Psychological Medicine

Original Articles

Loss, humiliation and entrapment among women developing depression: a patient and non-patient comparison

G. W. Browna1 c1, T. O. Harrisa1 and C. Hepwortha1

a1 Department of Social Policy and Social Science, Royal Holloway, University of London


This paper is part of a series dealing with the role of life events in the onset of depressive disorders. Women who developed depression in a general population sample in Islington in North London are contrasted with a National Health Service-treated series of depressed patients in the same area. Findings among the latter confirm the importance of a severely threatening provoking event for onset among the majority of depressed women patients. The results for the two series are similar except for a small subgroup of patients characterized by a melancholic/psychotic condition with a prior episode.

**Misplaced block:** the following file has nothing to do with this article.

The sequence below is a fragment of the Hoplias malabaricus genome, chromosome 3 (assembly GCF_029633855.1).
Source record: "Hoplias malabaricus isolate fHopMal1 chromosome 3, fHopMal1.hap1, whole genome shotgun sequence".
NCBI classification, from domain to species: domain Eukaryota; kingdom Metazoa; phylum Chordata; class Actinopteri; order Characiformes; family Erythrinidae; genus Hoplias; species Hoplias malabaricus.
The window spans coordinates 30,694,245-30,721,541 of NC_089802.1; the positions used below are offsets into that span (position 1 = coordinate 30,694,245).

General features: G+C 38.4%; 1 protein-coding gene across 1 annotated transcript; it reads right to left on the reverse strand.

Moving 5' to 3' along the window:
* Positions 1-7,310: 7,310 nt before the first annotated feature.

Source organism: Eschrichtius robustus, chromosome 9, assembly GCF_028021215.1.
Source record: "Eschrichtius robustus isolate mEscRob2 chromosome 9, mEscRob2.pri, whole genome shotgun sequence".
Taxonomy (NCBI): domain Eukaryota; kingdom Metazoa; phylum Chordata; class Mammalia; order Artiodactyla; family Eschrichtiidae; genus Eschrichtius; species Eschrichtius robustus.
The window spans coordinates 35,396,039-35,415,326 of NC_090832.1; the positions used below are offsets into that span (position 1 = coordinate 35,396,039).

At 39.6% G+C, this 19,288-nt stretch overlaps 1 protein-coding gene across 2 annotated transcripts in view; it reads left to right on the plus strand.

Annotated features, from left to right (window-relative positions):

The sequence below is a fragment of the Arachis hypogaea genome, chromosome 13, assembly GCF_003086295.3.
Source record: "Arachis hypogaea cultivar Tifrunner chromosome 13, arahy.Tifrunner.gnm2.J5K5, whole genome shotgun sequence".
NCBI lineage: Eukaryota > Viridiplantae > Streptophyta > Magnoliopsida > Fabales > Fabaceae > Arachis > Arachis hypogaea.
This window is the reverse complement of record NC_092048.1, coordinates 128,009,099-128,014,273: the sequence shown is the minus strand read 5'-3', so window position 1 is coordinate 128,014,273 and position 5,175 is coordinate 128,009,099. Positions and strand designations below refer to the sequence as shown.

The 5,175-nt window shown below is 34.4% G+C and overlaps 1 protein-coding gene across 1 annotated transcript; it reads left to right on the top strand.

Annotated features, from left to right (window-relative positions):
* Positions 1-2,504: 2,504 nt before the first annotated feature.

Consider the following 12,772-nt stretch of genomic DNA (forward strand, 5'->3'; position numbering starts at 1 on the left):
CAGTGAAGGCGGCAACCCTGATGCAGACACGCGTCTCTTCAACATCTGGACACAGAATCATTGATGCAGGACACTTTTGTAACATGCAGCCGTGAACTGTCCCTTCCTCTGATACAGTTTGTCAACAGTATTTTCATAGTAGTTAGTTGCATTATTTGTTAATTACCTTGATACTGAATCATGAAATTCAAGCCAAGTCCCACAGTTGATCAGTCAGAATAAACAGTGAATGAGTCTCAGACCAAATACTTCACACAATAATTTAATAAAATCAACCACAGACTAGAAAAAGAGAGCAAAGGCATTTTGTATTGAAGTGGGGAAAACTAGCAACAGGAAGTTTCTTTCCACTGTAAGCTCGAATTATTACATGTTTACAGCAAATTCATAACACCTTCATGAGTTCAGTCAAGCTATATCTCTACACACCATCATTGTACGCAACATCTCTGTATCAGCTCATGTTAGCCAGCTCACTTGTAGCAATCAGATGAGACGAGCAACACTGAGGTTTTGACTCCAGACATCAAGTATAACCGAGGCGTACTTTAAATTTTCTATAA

The severe events of importance have been recognized for some time by the traditional ratings of the Life Events and Difficulty Schedule (LEDS). However, the full descriptive material collected by the LEDS has been used to develop a new refined measure reflecting the likelihood of feelings of humiliation and being trapped following a severely threatening event, in addition to existing measures of loss or danger. The experience of humiliation and entrapment was important in provoking depression in both the patient and non-patient series. It proved to be associated with a far greater risk of depression than the experience of loss or danger without humiliation or entrapment.


c1 Address for correspondence: Professor George W. Brown, Department of Social Policy and Social Science, Royal Holloway, University of London, 11 Bedford Square, London WC1B 3RA.